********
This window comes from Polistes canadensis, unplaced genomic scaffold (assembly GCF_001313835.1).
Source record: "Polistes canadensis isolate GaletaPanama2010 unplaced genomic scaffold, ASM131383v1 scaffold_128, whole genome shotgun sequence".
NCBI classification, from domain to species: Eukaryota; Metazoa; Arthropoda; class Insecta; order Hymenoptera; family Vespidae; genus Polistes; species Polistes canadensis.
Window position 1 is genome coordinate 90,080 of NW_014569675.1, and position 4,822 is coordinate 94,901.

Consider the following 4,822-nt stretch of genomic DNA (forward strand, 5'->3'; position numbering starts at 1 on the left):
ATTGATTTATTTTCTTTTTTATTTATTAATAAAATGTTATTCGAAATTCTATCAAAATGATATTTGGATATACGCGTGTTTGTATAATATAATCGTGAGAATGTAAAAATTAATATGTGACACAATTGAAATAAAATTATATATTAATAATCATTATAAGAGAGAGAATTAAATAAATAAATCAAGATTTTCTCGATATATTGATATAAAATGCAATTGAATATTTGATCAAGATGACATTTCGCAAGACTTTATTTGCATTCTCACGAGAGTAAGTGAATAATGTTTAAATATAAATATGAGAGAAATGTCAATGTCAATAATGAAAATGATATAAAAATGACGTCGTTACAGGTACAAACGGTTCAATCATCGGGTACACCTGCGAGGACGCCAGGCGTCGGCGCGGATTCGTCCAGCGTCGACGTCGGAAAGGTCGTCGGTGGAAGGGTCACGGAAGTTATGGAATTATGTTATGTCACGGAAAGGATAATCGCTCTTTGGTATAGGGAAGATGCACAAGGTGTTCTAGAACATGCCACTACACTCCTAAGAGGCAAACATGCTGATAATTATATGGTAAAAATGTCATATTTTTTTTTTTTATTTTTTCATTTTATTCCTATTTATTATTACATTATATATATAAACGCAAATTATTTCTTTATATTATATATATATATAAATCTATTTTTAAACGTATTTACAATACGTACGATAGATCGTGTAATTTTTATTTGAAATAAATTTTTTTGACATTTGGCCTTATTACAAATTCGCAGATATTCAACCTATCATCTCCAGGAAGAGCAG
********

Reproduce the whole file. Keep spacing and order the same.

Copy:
This window comes from Polistes canadensis, unplaced genomic scaffold (assembly GCF_001313835.1).
Source record: "Polistes canadensis isolate GaletaPanama2010 unplaced genomic scaffold, ASM131383v1 scaffold_128, whole genome shotgun sequence".
NCBI classification, from domain to species: Eukaryota; Metazoa; Arthropoda; class Insecta; order Hymenoptera; family Vespidae; genus Polistes; species Polistes canadensis.
Window position 1 is genome coordinate 90,080 of NW_014569675.1, and position 4,822 is coordinate 94,901.

Consider the following 4,822-nt stretch of genomic DNA (forward strand, 5'->3'; position numbering starts at 1 on the left):
ATTGATTTATTTTCTTTTTTATTTATTAATAAAATGTTATTCGAAATTCTATCAAAATGATATTTGGATATACGCGTGTTTGTATAATATAATCGTGAGAATGTAAAAATTAATATGTGACACAATTGAAATAAAATTATATATTAATAATCATTATAAGAGAGAGAATTAAATAAATAAATCAAGATTTTCTCGATATATTGATATAAAATGCAATTGAATATTTGATCAAGATGACATTTCGCAAGACTTTATTTGCATTCTCACGAGAGTAAGTGAATAATGTTTAAATATAAATATGAGAGAAATGTCAATGTCAATAATGAAAATGATATAAAAATGACGTCGTTACAGGTACAAACGGTTCAATCATCGGGTACACCTGCGAGGACGCCAGGCGTCGGCGCGGATTCGTCCAGCGTCGACGTCGGAAAGGTCGTCGGTGGAAGGGTCACGGAAGTTATGGAATTATGTTATGTCACGGAAAGGATAATCGCTCTTTGGTATAGGGAAGATGCACAAGGTGTTCTAGAACATGCCACTACACTCCTAAGAGGCAAACATGCTGATAATTATATGGTAAAAATGTCATATTTTTTTTTTTTATTTTTTCATTTTATTCCTATTTATTATTACATTATATATATAAACGCAAATTATTTCTTTATATTATATATATATATAAATCTATTTTTAAACGTATTTACAATACGTACGATAGATCGTGTAATTTTTATTTGAAATAAATTTTTTTGACATTTGGCCTTATTACAAATTCGCAGATATTCAACCTATCATCTCCAGGAAGAGCAG